Stuart Taylor has an interesting piece entitled, “When Judges Should–nd Should No–Intervene In Elections.”

In any event, the large differences between the two cases help illustrate when federal judges should–and should not–intervene in elections. They also point to why, notwithstanding all the hysterical attacks by legions of law professors, Bush v. Gore was a reasonable interpretation of the Constitution.

The three judges, who are among the more liberal members of the famously liberal, often-reversed 9th Circuit, upheld a lawsuit by the NAACP and other groups seeking to postpone California’s recall vote for several months so that all of the state’s voters will be able to use new, more-accurate voting machines.

The court’s logic was so sweeping as to cast doubt on the constitutionality of the election systems of any and all states in which one or more counties buy modern, more-accurate voting machines sooner than others do. The crux of the opinion was that “voters in counties using pre-scored punch-card balloting will have a statistically more probable chance that their vote will not be counted than voters in other counties,” and that this violates the equal protection clause.


The constitutional problem in Bush v. Gore was not the fact that some Florida counties had used old, relatively error-prone punch-card voting machines. It was the rushed, chaotic, unreliable process that the Florida Supreme Court had invented–after Bush had won the machine recount mandated by the state’s election code–to keep alive Gore’s effort to overcome Bush’s freakishly small margin of victory. That court had invented a right to an unprecedented statewide manual recount, while allowing local elected officials to choose vote-counters and to use subjective, non-uniform, inconsistent, and thus easily manipulable, standards to decide whether to count ambiguously marked individual ballots as votes for Gore, Bush, or neither.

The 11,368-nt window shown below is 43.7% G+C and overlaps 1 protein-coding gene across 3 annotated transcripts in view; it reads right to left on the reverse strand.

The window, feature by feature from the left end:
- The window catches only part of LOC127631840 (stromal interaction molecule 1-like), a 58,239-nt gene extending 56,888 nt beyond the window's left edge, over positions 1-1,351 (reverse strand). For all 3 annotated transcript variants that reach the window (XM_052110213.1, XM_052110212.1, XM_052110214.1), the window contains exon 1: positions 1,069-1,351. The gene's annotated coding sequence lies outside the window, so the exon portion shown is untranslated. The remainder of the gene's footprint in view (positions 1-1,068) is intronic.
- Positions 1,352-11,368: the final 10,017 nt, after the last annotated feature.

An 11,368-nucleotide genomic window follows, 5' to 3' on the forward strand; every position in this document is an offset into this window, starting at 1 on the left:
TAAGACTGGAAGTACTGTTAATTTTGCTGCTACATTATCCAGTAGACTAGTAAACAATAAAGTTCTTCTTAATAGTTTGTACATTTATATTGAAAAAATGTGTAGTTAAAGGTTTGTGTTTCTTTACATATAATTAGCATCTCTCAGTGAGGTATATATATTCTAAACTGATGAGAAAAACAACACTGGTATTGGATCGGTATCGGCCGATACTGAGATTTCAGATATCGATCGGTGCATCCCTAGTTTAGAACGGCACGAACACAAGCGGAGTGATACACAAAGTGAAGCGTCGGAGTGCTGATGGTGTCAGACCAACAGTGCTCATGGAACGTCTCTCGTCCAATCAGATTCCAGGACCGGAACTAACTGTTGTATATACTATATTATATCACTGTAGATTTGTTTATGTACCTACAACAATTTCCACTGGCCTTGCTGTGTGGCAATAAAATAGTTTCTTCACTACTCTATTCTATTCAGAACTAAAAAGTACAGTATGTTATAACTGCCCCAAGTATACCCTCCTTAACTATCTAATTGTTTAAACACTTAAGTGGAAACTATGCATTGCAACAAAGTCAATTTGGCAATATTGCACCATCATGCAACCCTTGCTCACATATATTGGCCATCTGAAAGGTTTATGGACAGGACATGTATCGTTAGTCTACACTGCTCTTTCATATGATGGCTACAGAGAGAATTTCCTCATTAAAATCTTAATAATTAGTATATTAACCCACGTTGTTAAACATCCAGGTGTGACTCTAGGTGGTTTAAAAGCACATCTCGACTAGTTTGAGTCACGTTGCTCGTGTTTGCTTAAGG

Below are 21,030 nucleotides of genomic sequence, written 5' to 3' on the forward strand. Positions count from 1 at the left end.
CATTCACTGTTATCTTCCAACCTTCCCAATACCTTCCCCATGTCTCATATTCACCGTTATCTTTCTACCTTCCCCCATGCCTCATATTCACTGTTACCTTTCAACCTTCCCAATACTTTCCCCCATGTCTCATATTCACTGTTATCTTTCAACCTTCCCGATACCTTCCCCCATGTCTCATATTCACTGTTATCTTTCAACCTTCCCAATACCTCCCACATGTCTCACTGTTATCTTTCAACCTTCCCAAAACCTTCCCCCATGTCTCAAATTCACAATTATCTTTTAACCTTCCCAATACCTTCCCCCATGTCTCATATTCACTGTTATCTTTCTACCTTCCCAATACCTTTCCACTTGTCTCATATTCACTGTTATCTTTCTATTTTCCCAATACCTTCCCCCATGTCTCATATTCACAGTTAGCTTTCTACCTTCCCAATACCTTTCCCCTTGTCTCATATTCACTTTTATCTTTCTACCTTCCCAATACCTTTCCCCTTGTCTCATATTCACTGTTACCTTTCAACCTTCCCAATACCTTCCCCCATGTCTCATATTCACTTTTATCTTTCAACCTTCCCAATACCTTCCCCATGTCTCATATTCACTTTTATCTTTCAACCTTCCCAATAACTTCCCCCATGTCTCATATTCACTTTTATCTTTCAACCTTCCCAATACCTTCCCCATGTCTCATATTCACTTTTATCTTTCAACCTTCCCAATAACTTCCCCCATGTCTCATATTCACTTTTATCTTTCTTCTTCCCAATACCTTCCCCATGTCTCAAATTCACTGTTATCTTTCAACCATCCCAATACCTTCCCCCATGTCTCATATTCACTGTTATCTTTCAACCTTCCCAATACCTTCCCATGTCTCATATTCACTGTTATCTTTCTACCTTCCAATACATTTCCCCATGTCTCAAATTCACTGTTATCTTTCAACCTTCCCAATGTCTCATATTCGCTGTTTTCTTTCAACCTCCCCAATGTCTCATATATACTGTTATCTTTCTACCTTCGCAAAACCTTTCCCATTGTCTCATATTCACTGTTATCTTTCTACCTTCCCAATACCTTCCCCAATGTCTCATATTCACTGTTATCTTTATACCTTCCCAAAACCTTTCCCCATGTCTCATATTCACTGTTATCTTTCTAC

This brings me back to Bush v. Gore: While its legal analysis was sound, I wonder whether it would have been wiser for the justices to punt the 2000 election brawl to Congress. The reason is that the 5-4 conservative-liberal split that made Bush president gave rise to possibly unfair but entirely understandable suspicions that all nine justices were driven not by legal principle but by their partisan political preferences. Those suspicions were fanned by the fact that the five justices who overturned the Florida court are ordinarily more deferential to state courts and states’ rights than the four dissenters.

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James Joyner
About James Joyner
James Joyner is Professor and Department Head of Security Studies at Marine Corps University's Command and Staff College and a nonresident senior fellow at the Scowcroft Center for Strategy and Security at the Atlantic Council. He's a former Army officer and Desert Storm vet. Views expressed here are his own. Follow James on Twitter @DrJJoyner.